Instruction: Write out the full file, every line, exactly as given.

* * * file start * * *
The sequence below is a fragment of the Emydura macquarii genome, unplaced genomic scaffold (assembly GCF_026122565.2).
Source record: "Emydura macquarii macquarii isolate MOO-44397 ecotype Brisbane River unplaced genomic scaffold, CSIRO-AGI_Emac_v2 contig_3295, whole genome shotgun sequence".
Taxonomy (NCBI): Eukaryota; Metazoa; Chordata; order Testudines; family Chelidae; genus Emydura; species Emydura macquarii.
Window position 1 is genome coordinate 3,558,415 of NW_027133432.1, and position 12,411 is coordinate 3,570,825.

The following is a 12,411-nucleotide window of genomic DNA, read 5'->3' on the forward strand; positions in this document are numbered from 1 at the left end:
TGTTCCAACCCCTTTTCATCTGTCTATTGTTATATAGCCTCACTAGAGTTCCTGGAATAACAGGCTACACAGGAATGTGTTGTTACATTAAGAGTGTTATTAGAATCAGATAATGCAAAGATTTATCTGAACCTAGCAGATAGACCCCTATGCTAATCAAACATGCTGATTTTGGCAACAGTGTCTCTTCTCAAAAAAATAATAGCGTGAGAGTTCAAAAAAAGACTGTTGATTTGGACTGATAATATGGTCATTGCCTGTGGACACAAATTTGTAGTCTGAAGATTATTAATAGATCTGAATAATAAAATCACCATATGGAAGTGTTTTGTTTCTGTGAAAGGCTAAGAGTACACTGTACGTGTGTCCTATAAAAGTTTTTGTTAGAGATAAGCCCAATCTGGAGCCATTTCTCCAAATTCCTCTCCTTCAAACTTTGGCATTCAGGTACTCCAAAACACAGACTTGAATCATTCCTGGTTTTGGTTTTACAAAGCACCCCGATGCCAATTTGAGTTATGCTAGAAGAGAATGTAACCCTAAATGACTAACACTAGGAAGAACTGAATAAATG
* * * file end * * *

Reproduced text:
The sequence below is a fragment of the Emydura macquarii genome, unplaced genomic scaffold (assembly GCF_026122565.2).
Source record: "Emydura macquarii macquarii isolate MOO-44397 ecotype Brisbane River unplaced genomic scaffold, CSIRO-AGI_Emac_v2 contig_3295, whole genome shotgun sequence".
Taxonomy (NCBI): Eukaryota; Metazoa; Chordata; order Testudines; family Chelidae; genus Emydura; species Emydura macquarii.
Window position 1 is genome coordinate 3,558,415 of NW_027133432.1, and position 12,411 is coordinate 3,570,825.

The following is a 12,411-nucleotide window of genomic DNA, read 5'->3' on the forward strand; positions in this document are numbered from 1 at the left end:
TGTTCCAACCCCTTTTCATCTGTCTATTGTTATATAGCCTCACTAGAGTTCCTGGAATAACAGGCTACACAGGAATGTGTTGTTACATTAAGAGTGTTATTAGAATCAGATAATGCAAAGATTTATCTGAACCTAGCAGATAGACCCCTATGCTAATCAAACATGCTGATTTTGGCAACAGTGTCTCTTCTCAAAAAAATAATAGCGTGAGAGTTCAAAAAAAGACTGTTGATTTGGACTGATAATATGGTCATTGCCTGTGGACACAAATTTGTAGTCTGAAGATTATTAATAGATCTGAATAATAAAATCACCATATGGAAGTGTTTTGTTTCTGTGAAAGGCTAAGAGTACACTGTACGTGTGTCCTATAAAAGTTTTTGTTAGAGATAAGCCCAATCTGGAGCCATTTCTCCAAATTCCTCTCCTTCAAACTTTGGCATTCAGGTACTCCAAAACACAGACTTGAATCATTCCTGGTTTTGGTTTTACAAAGCACCCCGATGCCAATTTGAGTTATGCTAGAAGAGAATGTAACCCTAAATGACTAACACTAGGAAGAACTGAATAAATG